- The "Only Eat What I Love" rule: When dining out, I only eat what I love. There is no reason to waste my calories on terrible or mediocre or even good food. It's got to be GREAT food...I have to love it. Now, when I say only eat what you love, I love Fettuccine Alfredo, this does not mean that I am going to eat it when I dine out - I also love grilled salmon, so I will always opt for the healthier, lower calorie food that I love....
- I apply the "Only Eat What I Love" rule to restaurants as well as food. If the restaurant food is just okay, I'm not eating there. No need to waste one of my now limited dining out experiences on a restaurant that I don't love. No more fast food - Sorry McDonald's, Taco Bell, Carl's...you are not up to par (not to mention not at all healthy, not even the "health" menu, really).
- ...which brings me to rule #3: Where ever possible, preview the menu. You can almost always find the menu for the restaurant you are going to visit online. Browse it before you go and come up with a few options for what to order. If you cannot peruse the menu, at least know what kind of restaurant it is, and what kind of food they serve so that you can do a little research before hand and know that, for example, Indian food is generally pretty low-calorie, but samosas are a bit higher in calories and Punjabi cooking is also a bit higher in calories...or that, if you are going for Greek food, Spanokapita is higher in calories and you should always get the dressing on the side...Livestrong is a great website for this kind of research. If you know what you are getting into, you can plan ahead a bit and know what you will avoid, and what you would prefer. (if you love samosas and you simply must have a Samosa appetizer - like me :-) - maybe follow it with a really low-cal main dish, for example)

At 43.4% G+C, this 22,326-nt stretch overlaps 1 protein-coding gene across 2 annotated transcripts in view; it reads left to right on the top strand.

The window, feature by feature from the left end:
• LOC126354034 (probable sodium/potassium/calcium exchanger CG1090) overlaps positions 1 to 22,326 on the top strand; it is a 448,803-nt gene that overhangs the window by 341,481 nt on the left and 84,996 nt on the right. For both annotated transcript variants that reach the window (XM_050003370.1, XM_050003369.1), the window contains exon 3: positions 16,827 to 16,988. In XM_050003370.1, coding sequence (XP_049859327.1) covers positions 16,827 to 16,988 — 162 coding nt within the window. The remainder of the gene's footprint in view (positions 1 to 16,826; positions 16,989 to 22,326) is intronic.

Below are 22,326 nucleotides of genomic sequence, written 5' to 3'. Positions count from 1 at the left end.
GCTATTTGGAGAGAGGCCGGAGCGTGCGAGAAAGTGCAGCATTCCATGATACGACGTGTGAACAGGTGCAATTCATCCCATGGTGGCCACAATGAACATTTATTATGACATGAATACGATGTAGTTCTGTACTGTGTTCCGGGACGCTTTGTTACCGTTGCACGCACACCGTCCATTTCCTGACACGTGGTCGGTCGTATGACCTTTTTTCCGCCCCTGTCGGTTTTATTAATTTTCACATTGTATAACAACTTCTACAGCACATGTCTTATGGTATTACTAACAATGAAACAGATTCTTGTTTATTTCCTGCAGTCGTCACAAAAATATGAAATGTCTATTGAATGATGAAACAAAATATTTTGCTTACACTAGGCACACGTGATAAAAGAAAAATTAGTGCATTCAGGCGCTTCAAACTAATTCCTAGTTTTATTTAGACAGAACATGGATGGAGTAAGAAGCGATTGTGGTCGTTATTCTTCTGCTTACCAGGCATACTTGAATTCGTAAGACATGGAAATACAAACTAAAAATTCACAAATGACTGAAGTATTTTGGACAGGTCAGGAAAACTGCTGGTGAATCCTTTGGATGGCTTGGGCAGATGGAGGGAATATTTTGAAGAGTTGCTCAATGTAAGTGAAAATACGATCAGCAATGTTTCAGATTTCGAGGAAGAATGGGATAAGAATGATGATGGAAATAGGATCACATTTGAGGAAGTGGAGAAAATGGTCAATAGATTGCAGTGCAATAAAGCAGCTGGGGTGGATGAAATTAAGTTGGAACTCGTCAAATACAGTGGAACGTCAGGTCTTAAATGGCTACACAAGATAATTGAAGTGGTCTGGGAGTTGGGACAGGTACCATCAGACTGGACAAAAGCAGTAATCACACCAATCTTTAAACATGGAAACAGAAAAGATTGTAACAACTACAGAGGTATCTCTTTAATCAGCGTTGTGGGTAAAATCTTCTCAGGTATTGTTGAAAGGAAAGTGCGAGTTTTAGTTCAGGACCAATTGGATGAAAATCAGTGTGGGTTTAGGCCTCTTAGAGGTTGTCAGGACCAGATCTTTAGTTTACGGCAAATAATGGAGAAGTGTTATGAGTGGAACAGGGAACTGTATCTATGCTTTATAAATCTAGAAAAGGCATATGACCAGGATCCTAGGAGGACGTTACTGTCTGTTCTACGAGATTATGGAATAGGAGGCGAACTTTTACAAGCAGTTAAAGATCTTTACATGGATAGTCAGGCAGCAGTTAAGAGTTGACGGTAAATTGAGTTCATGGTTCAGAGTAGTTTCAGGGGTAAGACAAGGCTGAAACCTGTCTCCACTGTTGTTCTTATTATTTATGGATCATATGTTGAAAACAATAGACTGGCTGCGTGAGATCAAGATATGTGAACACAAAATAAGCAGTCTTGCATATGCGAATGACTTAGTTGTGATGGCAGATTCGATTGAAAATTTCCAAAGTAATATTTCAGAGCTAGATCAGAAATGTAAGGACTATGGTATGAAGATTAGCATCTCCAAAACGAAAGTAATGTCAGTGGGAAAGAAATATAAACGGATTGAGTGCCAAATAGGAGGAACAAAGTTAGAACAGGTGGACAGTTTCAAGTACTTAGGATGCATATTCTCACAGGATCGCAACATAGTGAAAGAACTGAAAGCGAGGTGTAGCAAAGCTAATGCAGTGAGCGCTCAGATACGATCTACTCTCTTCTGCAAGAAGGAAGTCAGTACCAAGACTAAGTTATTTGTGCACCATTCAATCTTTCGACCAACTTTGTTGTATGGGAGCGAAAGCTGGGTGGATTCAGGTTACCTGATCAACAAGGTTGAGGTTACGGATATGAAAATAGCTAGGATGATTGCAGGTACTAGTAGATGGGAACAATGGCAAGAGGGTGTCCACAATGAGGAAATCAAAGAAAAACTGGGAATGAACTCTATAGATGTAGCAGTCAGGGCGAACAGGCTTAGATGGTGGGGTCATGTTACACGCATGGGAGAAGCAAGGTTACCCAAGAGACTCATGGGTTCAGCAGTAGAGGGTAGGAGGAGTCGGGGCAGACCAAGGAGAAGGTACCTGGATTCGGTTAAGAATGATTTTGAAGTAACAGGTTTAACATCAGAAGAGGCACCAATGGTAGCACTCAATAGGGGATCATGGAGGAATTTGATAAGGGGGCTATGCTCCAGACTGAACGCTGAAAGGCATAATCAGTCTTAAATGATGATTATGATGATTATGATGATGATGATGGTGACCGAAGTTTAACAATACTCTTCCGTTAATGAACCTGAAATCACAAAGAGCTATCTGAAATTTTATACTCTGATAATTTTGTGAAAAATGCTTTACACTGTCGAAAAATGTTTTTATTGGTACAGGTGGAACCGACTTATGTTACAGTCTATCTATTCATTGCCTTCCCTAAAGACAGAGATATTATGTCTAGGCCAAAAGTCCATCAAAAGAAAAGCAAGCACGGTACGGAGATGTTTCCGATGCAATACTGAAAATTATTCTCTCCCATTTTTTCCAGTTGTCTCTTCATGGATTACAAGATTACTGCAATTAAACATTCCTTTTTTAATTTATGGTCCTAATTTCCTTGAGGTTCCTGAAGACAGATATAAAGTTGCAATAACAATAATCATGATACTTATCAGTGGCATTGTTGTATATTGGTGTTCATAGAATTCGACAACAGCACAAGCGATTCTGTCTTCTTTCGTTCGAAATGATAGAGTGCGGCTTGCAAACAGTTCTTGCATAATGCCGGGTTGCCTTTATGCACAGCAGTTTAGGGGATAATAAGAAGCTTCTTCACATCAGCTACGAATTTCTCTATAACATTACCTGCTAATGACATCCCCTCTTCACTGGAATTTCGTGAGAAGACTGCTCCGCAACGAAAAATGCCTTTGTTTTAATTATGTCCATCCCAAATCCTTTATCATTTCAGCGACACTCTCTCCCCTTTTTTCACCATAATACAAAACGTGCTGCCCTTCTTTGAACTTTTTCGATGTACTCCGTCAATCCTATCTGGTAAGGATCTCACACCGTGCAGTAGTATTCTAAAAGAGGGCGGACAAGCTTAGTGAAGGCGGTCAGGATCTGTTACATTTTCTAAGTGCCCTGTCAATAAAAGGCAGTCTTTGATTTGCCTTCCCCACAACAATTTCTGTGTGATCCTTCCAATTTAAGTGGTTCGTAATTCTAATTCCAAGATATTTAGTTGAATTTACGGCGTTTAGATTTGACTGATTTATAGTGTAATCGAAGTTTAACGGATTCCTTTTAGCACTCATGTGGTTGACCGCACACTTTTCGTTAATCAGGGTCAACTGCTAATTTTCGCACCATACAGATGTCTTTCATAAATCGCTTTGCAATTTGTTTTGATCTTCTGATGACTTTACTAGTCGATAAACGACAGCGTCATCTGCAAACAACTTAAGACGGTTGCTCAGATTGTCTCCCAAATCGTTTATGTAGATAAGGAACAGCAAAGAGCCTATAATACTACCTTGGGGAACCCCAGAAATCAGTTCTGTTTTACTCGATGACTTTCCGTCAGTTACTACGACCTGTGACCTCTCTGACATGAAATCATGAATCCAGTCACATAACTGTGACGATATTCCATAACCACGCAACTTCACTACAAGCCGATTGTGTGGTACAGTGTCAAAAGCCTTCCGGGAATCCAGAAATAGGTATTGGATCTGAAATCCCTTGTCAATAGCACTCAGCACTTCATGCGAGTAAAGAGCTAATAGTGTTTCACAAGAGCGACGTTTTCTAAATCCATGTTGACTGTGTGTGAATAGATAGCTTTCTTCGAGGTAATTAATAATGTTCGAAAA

- If there are two or more items on the menu that you "love" - pick the one that has fewer calories and / or is the healthier option. (if this is a mutually exclusive proposition, that is probably a good thing, so use your best judgment)